Henry Waterman, Sr., was born in Germany, February 13, 1841. At the age of ten he went to New York to live, and two years later moved to Macon, Ga. He was married to Louisa Harris of Augusta, Ga., March 25, 1860. At the beginning of the War Between the States he enlisted on the side of the Confederacy and fought until the close of the war. Seven children were born to Henry and Louisa Harris Waterman, two having died in infancy. Henry Waterman, Jr., married Theresa Worthington, of Peoria, Illinois; Mollie Waterman married Henry L. Manne; Alice married Samuel Mayer, a merchant of Cochran, Ga., who afterwards became a cotton exporter of Macon, Ga. Emanuel Waterman was never married, and Maude Smith Waterman married Ernest H. Piper, who was connected with a chain of large hotels in Detroit, Michigan. At the close of the war, Henry Waterman, Sr., located in Hawkinsville and began the operation of a live stock business there, later bringing his youngest brother, Maurice, from Germany, to be associated with him. After the death of his wife, he moved to Macon, Ga., leaving his son, Henry, in charge of the business in Hawkinsville.
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Pine Level, an aristocratic community of pioneer Hawkinsville, was the location of the Waterman home. A typical Southern house and surroundings, with a half-mile race track, where trotting and pacing races were frequently held, was the home of this family, lovers of horses.
It is probable that no woman ever lived in Pulaski County who possessed a more positive personality than Mrs. Mollie Waterman Manne. With a heart of genuineness and sincerity, she never conceded anything which was not in accordance with these principles. The early years of her married life were spent in Mount Vernon, Ga., where her husband was engaged in the mercantile business. Later they moved to Hawkinsville, the birthplace of their four children: Bertie Louise, who married Henry H. Whitfield, of Hawkinsville; Frances, who died in infancy; Moses L., who for a number of years has lived in Athens, Ga., where he is manager of the Atlantic Ice & Coal Company; Sarah, who married Dr. Joseph M. Adams, formerly of Savannah, Ga., now of Sebring, Fla. Bertie Manne Whitfield died March 12, 1922.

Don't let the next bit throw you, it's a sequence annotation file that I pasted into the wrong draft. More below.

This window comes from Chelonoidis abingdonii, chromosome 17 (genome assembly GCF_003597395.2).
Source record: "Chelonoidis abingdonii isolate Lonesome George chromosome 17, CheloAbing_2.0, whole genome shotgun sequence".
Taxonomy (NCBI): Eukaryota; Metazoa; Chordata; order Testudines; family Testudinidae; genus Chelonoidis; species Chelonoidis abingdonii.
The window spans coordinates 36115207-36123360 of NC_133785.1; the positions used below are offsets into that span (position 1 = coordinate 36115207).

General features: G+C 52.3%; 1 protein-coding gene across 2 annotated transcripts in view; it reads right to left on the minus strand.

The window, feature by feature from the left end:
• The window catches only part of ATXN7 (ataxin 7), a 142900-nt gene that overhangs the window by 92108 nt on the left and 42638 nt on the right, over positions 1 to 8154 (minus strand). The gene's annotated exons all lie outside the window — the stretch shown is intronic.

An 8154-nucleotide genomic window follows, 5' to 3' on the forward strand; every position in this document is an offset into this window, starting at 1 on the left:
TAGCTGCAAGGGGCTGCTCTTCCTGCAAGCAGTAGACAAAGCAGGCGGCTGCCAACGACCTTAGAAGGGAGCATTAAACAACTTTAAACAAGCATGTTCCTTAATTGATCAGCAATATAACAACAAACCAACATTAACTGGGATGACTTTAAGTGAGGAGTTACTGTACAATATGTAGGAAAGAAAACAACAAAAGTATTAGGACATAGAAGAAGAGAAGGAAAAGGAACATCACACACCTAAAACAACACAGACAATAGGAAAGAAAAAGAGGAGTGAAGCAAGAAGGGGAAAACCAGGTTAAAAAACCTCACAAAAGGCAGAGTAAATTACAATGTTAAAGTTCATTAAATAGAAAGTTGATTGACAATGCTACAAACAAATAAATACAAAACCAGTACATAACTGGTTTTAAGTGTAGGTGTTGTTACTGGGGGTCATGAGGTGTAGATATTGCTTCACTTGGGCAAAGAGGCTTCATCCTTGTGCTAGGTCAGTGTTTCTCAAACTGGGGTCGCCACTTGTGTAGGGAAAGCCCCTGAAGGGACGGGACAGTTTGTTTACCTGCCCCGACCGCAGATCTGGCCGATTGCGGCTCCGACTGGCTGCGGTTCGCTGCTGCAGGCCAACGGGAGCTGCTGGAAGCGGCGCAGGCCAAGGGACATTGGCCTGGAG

Mrs. Manne was a member of the Presbyterian Church in Athens, Ga., at which place she died April 25, 1927. Henry L. Manne died in Hawkinsville, July 29, 1896.
The grandchildren of Henry L. and Mollie Waterman Manne are Henry H. Whitfield, of Porterdale, Ga.; Sarah Whitfield Lee, of Milledgeville, Ga.; Morris Adams, of Sebring, Fla., now a student of engineering at Colorado School of Mines, Golden, Colorado; Manne Adams, of Sebring, Fla., a student at the University of Georgia; Mary Julia, June, and Jack Adams, of Sebring, Fla. Morris Lee, Jr., of Milledgeville, Ga., is a great-grandchild.
Samuel Albert Way, son of Dr. Edward F. and Sarah (Shine) Way, was born at Longstreet, Pulaski County, Georgia, June 10, 1865. He was one in a family of eleven children, only -two of which survive: Mrs. Mollie S. Jelks, Macon, Ga., and Mrs. T. H. Wingfield, Atlanta, Ga. His parents moved from Longstreet to Hawkinsville when he was quite a lad, and he received his education in the schools of Hawkinsville.
His first venture in business was as clerk and prescriptionist for Taylor & Jelks, leading druggists in Hawkinsville for a number of years. He later acquired this business, which he operated very successfully until 1902, when he bought the old furniture establishment of Mr. Anton Schneider, where he remained until his death on April 6, 1908.
During his young business career, he served the City of Hawkinsville as mayor for six years, and at the time of his death he was serving his State the second term as representative from Pulaski County in the legislature. In addition to Mr. Way’s service to his city and State, he held other positions of trust and honor. He was a prominent and enthusiastic Mason, and was affiliated with other secret orders.
On October 25, 1894, he was married to Ella Virginia Glover, daughter of George Robert and Ella (Breazeal) Glover. Their union was blessed by the birth of four children, Edward Frank, Virginia (Mrs. Ramsey Thompson), Samuel Albert, and Robert Glover Way, all of whom are living.
Mr. Way was always proud of his ancestral line. On his mother’s side he was a descendant of Daniel Shine, prominent Twiggs County citizen, and on his father’s side he was a descendant of Edward Way, Liberty County pioneer from near old Midway Church.